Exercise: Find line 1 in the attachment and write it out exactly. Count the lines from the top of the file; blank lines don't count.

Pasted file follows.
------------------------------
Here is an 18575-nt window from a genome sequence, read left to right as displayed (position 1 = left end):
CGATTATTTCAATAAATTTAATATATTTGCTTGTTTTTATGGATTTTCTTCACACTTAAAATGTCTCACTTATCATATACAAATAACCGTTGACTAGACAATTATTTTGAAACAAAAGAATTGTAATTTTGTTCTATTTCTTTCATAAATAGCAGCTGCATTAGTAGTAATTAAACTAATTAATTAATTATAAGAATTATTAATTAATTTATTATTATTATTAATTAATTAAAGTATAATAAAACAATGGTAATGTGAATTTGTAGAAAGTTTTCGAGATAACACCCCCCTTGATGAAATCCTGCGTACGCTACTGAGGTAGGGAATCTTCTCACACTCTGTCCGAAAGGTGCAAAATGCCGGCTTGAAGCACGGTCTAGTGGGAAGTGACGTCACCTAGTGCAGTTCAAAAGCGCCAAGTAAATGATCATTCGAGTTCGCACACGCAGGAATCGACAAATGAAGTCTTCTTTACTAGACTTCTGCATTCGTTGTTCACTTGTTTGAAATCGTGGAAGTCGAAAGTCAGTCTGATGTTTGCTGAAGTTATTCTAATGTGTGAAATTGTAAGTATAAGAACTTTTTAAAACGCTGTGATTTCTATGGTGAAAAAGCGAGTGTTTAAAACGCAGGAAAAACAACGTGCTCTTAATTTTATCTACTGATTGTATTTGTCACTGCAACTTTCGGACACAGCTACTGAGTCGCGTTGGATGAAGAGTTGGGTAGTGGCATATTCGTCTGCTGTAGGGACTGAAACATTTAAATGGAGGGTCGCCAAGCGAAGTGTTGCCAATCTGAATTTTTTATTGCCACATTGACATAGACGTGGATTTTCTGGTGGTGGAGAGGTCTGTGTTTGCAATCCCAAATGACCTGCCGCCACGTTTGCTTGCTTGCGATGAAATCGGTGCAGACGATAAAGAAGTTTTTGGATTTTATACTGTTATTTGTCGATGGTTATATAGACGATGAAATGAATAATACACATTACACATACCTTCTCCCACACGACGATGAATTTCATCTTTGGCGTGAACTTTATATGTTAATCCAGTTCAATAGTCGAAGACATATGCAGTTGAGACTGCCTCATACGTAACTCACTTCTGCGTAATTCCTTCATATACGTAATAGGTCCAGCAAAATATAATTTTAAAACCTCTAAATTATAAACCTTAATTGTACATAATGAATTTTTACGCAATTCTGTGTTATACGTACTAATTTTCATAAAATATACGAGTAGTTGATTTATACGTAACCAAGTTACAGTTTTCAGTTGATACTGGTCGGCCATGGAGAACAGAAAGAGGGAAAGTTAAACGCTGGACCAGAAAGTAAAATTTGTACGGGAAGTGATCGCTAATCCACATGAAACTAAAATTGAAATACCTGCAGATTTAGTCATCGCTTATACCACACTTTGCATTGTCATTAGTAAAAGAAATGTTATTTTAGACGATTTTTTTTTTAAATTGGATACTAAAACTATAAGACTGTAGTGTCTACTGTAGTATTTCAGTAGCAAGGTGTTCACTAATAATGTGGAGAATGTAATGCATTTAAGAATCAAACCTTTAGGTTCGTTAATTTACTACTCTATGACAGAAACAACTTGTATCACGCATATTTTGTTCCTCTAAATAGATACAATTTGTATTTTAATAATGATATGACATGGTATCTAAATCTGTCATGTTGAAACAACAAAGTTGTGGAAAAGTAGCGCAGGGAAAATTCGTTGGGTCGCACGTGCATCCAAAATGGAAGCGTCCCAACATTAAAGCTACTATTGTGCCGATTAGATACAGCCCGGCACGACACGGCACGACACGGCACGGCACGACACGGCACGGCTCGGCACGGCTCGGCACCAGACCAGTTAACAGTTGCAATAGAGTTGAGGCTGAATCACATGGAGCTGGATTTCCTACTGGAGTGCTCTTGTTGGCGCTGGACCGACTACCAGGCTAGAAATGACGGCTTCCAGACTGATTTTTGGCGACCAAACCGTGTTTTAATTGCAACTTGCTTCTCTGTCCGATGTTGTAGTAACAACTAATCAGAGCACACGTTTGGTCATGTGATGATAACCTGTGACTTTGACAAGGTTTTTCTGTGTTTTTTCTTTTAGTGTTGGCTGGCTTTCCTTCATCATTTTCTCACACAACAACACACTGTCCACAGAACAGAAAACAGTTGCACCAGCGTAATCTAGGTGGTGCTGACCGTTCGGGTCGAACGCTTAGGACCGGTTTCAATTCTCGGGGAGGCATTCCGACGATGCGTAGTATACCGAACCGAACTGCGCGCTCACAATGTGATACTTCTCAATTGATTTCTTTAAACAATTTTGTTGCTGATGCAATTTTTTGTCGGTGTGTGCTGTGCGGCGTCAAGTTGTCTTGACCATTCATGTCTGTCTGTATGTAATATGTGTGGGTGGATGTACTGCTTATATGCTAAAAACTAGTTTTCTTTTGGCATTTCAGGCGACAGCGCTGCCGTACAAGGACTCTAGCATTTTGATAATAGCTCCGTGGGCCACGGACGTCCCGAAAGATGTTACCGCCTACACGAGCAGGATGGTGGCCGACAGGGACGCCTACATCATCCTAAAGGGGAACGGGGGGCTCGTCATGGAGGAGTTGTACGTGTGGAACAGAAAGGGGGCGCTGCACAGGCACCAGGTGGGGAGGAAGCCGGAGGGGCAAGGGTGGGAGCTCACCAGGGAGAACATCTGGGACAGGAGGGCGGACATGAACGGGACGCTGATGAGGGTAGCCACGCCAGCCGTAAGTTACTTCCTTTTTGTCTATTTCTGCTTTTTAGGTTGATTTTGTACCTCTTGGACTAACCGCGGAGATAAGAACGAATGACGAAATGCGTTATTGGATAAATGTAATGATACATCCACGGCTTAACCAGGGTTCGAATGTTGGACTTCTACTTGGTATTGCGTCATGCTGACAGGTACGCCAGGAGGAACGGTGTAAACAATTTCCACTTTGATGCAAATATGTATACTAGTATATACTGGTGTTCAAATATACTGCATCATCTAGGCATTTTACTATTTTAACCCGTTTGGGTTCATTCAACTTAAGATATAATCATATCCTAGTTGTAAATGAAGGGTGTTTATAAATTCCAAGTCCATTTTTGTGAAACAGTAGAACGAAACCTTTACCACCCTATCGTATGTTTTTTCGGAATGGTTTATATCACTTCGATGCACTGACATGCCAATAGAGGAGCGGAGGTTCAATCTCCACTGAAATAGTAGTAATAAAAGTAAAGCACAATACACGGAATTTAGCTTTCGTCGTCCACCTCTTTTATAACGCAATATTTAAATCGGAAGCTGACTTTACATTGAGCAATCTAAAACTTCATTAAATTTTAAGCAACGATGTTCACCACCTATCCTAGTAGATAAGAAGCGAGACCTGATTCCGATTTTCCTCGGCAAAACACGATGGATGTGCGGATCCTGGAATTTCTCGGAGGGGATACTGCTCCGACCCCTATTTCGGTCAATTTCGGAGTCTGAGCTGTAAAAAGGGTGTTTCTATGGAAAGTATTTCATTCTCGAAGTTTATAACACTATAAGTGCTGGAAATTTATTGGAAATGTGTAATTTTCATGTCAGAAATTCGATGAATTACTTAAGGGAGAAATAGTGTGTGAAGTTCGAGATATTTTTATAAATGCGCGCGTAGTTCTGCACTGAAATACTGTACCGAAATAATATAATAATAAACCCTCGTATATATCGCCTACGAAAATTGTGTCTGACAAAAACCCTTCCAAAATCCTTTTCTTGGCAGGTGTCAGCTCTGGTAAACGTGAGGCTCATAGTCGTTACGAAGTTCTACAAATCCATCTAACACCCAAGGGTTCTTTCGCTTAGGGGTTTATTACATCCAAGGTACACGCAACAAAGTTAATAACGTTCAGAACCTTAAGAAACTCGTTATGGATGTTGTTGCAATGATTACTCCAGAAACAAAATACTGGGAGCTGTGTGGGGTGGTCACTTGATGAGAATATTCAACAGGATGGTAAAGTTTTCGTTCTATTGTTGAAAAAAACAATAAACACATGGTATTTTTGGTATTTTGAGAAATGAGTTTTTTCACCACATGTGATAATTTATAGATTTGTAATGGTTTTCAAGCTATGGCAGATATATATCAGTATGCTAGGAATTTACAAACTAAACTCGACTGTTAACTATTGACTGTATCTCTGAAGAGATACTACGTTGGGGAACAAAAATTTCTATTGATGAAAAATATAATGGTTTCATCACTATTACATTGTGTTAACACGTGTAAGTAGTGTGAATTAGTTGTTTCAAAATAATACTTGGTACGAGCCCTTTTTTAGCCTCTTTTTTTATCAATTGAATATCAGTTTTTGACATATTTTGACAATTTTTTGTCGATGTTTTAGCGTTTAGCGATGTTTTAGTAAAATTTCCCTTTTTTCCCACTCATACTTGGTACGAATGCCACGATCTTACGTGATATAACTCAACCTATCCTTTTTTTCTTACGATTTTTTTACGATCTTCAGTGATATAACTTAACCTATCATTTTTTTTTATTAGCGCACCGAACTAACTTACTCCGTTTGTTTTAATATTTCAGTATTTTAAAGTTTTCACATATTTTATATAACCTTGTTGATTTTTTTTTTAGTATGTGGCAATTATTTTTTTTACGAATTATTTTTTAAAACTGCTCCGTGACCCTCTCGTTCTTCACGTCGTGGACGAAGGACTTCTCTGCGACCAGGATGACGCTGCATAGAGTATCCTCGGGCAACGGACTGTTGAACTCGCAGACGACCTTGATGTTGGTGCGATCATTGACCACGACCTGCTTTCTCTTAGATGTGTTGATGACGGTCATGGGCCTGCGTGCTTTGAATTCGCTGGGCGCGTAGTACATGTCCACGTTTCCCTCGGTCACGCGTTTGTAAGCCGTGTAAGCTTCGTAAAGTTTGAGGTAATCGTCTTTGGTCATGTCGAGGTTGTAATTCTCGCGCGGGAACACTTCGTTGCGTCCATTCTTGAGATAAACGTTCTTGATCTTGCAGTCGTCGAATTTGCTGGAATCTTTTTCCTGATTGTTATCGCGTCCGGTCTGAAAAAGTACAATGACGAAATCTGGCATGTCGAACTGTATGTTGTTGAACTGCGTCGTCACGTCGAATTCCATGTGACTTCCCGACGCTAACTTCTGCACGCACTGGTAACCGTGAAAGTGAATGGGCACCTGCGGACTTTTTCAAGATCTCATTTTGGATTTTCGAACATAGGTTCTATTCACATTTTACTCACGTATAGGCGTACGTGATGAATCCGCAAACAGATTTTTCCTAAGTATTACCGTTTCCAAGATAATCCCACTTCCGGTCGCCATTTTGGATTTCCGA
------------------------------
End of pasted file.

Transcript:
Here is an 18575-nt window from a genome sequence, read left to right as displayed (position 1 = left end):